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Hunter Writers Centre


By | Read, Write, Love

The Spoon

By | Read, Write, Love

By Grant Palmer

It is a spoon. Not just any spoon. It’s my spoon. I have had it for 31 years – part of the kit I was issued on 22 Jan 85. That’s a long time for a spoon and it’s all I have now to remind me of those early years. Its friends – the knife and the fork – are long gone, the holy trinity of cutlery now only one.
 The spoon lived in my army webbing those 32 years, webbing worn comfortable with time, travelling the world with its mate, the Cup Canteen. Everything one needs to concoct the gourmet delights of ration packs Type A, B, C, D, and E: cheese in a can, Corned Beef Hash, Instant Potato with Onion, and biscuits, always smashed; cuisine that would put Heston to shame.
    My spoon. Essential to life in the dirt, a “must have to deploy,” we are told. Endless kit checks making sure that we have our spoon. If we didn’t, we obviously weren’t fit to deploy.
    My spoon went to Timor, a veteran it now is. Nine months of enforcing the peace. Dining each night, smashed lamb, fish as chewy as armoured vehicle track pad, and Sara Lee butter cake our dessert.
    “Can we get some cheese cake?’ Murray hopefully scrawls in the mess suggestion book each night.
    Eventually, a response: “Of course.”
    We look forward with anticipation as another week passes. Then one night, the menu announces “Cheesecake!” much to our delight. And there it is, in the bain marie at 70 degrees: Sara Lee Butter Cake sprinkled with cheese and placed under the grill. Lucky I had my spoon for so sumptuous a feast.
    Now, retired from adventuring with no more stories to make, the telling getting louder and larger, more distant and vague. But one thing still with me, after 32 years: “Stay low, move fast, don’t eat anything bigger than your head … and always carry a spoon!”

PLAISIR D’AMOUR’ Played on Wine Glasses

By | Read, Write, Love

By Jean Kent

Today a suede summer evening comes back to visit
the brie-creamy buildings behind
saffron-fringed trees
above the stirred-green sleep of the Seine.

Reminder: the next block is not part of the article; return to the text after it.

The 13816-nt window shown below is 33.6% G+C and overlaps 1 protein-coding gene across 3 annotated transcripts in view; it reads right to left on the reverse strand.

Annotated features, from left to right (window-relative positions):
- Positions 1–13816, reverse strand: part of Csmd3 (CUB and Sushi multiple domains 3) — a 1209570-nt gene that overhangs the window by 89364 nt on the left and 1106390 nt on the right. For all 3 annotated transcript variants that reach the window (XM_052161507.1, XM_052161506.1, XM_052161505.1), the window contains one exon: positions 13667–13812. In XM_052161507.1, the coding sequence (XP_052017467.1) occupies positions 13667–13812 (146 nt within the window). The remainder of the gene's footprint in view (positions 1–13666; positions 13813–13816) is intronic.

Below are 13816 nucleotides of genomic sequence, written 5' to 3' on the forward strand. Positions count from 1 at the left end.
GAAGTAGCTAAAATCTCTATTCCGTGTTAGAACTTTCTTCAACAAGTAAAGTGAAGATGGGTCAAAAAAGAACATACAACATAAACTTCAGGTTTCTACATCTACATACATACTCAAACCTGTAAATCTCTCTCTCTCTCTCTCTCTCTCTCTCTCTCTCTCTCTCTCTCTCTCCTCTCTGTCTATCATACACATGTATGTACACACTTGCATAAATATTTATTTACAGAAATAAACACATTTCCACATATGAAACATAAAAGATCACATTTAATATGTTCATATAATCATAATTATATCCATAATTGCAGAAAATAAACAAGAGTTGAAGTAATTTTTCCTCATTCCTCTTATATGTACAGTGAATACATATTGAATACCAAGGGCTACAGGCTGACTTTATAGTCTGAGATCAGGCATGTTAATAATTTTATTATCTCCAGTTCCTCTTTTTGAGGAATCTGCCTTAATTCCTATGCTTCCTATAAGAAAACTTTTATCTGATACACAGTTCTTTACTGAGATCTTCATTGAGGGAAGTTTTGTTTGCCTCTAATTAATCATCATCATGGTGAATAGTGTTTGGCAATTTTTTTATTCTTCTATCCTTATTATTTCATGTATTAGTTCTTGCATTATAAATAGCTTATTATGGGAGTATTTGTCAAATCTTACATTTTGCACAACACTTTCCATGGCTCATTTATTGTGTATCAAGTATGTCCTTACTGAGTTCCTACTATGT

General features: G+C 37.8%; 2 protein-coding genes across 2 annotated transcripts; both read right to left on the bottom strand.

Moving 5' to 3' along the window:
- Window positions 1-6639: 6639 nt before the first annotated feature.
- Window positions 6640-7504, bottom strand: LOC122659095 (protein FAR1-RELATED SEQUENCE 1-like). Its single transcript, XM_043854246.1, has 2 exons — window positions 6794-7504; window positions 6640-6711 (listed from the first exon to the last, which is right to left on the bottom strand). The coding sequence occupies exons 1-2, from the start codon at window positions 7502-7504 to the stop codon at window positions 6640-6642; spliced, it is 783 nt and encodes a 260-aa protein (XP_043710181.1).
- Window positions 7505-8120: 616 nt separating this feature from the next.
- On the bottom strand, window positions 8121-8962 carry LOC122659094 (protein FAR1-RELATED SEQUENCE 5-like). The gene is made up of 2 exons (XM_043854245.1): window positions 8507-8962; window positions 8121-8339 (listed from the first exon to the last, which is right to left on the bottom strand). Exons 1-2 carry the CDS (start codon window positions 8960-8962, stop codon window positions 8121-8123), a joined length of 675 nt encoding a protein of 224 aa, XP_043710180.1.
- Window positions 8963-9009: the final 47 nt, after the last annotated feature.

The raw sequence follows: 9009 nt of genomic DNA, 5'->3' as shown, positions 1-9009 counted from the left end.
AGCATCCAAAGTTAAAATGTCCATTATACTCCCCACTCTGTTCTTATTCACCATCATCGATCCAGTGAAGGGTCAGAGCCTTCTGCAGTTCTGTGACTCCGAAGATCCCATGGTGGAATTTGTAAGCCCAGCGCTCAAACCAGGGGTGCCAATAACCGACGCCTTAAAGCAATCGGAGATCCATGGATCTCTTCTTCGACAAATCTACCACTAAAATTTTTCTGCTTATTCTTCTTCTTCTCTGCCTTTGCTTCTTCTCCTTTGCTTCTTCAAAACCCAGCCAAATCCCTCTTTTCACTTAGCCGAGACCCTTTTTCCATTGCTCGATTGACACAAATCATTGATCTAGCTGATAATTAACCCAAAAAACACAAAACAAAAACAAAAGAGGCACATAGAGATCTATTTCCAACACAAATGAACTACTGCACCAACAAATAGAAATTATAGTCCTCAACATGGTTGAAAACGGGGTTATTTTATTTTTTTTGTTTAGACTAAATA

Although already dusk in dark overcoats
has been stalking the foreign lovers,

today a suede summer evening comes back.
Today walking out their steps in time
no longer annoy
twilight’s soft nap. On Pont St-Louis
that man whose mist of music
swirls at twilight from his fingers

is running them again lightly rippling the air
over a little world of goblet-trapped lakes.

Sighs dropped into the water are silvering
scars dissolving absolved

as all the strolling city stops
grave as deer
in a pale, still forest of stone

accepting for one somnambulent hour
‘Plaisir d’Amour’ ―
a faint, tender swoon
fingered out carefully over glass.

Don’t Give Me Chocolates

By | Read, Write, Love

By Anne Blackwell

By the time I was three years old I had already had two white nannies. One broke her neck diving into a swimming pool and the other was German who taught my twin sister and me to ‘Heil Hitler.’ My father came into the nursery one morning and we both threw our arms into the air and cried, “Hi Hidler.’ That nannie was fired on the spot.
Then, like magic, Pie slipped into my life. Pie was coloured, which in South Africa meant a mix of black and white. In the pecking order of racism, coloured people were slightly superior to the blacks. I had no idea of what Apartheid meant until I grew older and saw what it was doing to Pie. It was something that crept under my skin as a small child, but it was never talked about openly. It simmered silently in the background and, as I got older, left me feeling confused as to how I should react to Pie.
From the first instant I adored her. My love for her was very intense and demonstrative, with lots of puppy like behavior such as climbing and rolling all over her, hugging, kissing and sucking her face and folding myself into her soft body and being completely uninhibited. One day my mother walked into the nursery looked at my sister and I playing with Pie and her whole body went ridged and her face turned red.
“Carolyn,” she said, “don’t let the twins do that to you.”
Pie got up slowly disengaging herself from us and said, “What Madam?”
“Letting them climb all over you like that and . . .” The atmosphere in the nursery turned cold and, even at four years of age, I could feel that change but I was not sure why.
“Now let’s sit down at the table and show Pie what good manners we have,” my mother said, leading my sister and I to a small table.
Pie was a mother to me, my constant companion; my security blanket and I loved her deeply. I remember her smell, it was a mixture of coconut and cinnamon, I think it was whatever she put in her hair, the feel of her soft body, her crinkly brown face and her soft voice with its thick Cape accent. She got us up in the morning, fed us, scolded us, read us stories, and played with us, and put us to bed again at night. In the evening we were taken into the lounge to say good night to our parents and my mother would say,
“That will be all, Carolyn. We will ring for you when it is time for the twins to go to bed.” My mother sat in a comfortable chair looking gorgeous dressed in a silk jade dress. I watched Pie leave in her white starched uniform and cap back into the kitchen.